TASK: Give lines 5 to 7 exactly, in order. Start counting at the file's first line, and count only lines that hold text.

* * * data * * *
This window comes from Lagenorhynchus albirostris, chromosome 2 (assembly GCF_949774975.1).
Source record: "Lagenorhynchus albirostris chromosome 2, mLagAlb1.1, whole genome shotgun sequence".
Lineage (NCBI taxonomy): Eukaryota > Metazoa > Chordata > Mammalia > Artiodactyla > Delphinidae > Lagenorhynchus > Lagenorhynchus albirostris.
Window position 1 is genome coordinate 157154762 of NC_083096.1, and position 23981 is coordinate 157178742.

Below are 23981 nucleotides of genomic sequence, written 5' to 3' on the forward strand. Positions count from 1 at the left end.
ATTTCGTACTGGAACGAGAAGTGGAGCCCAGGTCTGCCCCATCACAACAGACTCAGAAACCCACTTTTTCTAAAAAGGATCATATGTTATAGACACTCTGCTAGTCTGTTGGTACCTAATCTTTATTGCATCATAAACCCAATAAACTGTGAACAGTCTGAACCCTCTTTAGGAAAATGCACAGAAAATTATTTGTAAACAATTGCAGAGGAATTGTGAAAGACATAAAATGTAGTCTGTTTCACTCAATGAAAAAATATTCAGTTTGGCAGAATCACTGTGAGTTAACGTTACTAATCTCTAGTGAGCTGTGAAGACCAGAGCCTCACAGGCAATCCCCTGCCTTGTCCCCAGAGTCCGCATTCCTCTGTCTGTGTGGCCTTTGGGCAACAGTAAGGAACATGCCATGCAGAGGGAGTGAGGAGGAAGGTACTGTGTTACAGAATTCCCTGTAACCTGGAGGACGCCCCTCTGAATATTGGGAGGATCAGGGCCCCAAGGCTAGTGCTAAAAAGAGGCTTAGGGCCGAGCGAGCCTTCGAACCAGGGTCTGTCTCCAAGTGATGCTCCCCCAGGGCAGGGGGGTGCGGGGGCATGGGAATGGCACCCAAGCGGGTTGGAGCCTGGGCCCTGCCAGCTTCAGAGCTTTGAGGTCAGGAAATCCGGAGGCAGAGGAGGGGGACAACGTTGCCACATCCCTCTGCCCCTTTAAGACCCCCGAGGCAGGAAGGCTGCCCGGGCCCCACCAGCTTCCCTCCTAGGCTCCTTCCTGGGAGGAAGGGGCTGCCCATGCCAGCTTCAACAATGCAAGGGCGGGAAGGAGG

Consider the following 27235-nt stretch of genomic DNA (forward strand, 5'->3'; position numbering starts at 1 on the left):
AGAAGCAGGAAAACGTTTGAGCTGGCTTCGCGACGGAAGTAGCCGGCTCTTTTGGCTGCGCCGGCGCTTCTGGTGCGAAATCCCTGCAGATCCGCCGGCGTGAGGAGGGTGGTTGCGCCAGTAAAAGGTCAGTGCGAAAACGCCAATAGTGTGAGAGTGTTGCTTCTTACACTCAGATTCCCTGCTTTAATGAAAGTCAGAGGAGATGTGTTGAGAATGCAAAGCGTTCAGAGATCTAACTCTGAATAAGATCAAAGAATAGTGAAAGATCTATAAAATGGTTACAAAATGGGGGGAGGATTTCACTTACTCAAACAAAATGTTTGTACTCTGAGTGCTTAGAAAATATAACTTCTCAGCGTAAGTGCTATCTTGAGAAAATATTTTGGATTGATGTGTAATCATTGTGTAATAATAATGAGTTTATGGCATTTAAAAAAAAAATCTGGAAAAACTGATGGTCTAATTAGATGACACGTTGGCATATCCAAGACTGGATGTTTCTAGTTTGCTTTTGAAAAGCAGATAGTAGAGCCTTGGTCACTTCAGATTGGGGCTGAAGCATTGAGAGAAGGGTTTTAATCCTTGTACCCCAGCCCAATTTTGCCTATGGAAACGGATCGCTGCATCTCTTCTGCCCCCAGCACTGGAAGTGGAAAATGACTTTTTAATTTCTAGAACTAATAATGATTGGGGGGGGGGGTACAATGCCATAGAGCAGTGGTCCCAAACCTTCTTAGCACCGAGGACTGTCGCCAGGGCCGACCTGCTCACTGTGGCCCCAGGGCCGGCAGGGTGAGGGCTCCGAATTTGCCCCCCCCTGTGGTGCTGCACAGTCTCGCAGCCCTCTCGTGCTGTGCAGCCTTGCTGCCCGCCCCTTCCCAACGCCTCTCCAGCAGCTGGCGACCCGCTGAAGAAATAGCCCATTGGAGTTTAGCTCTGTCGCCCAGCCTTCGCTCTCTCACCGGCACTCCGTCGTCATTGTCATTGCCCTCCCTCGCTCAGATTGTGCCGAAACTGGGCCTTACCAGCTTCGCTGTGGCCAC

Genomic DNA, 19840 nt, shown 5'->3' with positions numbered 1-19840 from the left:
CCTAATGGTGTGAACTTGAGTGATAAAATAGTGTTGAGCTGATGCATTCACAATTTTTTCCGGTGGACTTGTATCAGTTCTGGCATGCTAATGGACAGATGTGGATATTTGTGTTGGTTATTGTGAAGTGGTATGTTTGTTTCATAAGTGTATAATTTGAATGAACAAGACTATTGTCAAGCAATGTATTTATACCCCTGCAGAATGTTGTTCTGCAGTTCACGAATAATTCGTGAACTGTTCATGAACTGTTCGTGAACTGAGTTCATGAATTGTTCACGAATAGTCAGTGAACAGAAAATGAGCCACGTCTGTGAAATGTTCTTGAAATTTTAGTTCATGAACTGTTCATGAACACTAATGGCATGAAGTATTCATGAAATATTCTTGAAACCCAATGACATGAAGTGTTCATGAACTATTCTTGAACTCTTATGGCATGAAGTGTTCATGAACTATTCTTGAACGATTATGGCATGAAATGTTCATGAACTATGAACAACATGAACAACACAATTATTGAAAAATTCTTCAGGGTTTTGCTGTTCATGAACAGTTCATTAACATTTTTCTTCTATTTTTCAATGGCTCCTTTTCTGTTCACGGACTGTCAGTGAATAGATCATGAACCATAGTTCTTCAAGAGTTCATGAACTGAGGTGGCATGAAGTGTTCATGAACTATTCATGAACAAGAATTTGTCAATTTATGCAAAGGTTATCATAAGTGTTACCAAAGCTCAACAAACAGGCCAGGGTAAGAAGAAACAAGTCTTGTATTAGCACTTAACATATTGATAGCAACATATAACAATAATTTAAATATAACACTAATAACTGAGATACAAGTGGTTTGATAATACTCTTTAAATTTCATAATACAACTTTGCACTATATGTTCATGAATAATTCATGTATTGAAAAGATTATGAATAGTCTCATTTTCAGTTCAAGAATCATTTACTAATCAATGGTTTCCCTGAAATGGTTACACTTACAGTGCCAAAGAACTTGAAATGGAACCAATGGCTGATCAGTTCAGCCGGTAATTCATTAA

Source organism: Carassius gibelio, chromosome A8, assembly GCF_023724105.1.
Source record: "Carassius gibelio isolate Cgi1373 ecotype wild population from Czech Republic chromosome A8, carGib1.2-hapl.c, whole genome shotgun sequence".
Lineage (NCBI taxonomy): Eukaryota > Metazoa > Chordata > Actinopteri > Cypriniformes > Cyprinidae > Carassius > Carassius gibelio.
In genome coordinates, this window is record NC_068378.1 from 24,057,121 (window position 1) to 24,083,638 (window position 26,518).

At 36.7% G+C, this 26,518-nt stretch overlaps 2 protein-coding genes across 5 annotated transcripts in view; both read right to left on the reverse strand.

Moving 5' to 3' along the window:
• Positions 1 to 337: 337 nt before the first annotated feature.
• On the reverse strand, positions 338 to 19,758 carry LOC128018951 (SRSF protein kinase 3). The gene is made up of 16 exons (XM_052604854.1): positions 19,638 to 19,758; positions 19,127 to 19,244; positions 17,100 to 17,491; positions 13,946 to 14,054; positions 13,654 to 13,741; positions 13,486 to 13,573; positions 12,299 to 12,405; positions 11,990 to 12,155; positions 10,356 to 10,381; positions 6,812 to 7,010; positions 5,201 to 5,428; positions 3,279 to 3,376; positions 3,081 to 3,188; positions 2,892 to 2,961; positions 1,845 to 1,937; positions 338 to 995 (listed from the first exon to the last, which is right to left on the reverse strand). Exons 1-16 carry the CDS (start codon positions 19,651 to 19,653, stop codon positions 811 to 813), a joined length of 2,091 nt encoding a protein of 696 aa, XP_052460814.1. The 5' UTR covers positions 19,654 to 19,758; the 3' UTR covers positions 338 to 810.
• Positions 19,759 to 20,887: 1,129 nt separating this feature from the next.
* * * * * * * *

Below are 23981 nucleotides of genomic sequence, written 5' to 3' on the forward strand. Positions count from 1 at the left end.
ATTTCGTACTGGAACGAGAAGTGGAGCCCAGGTCTGCCCCATCACAACAGACTCAGAAACCCACTTTTTCTAAAAAGGATCATATGTTATAGACACTCTGCTAGTCTGTTGGTACCTAATCTTTATTGCATCATAAACCCAATAAACTGTGAACAGTCTGAACCCTCTTTAGGAAAATGCACAGAAAATTATTTGTAAACAATTGCAGAGGAATTGTGAAAGACATAAAATGTAGTCTGTTTCACTCAATGAAAAAATATTCAGTTTGGCAGAATCACTGTGAGTTAACGTTACTAATCTCTAGTGAGCTGTGAAGACCAGAGCCTCACAGGCAATCCCCTGCCTTGTCCCCAGAGTCCGCATTCCTCTGTCTGTGTGGCCTTTGGGCAACAGTAAGGAACATGCCATGCAGAGGGAGTGAGGAGGAAGGTACTGTGTTACAGAATTCCCTGTAACCTGGAGGACGCCCCTCTGAATATTGGGAGGATCAGGGCCCCAAGGCTAGTGCTAAAAAGAGGCTTAGGGCCGAGCGAGCCTTCGAACCAGGGTCTGTCTCCAAGTGATGCTCCCCCAGGGCAGGGGGGTGCGGGGGCATGGGAATGGCACCCAAGCGGGTTGGAGCCTGGGCCCTGCCAGCTTCAGAGCTTTGAGGTCAGGAAATCCGGAGGCAGAGGAGGGGGACAACGTTGCCACATCCCTCTGCCCCTTTAAGACCCCCGAGGCAGGAAGGCTGCCCGGGCCCCACCAGCTTCCCTCCTAGGCTCCTTCCTGGGAGGAAGGGGCTGCCCATGCCAGCTTCAACAATGCAAGGGCGGGAAGGAGG

Consider the following 27235-nt stretch of genomic DNA (forward strand, 5'->3'; position numbering starts at 1 on the left):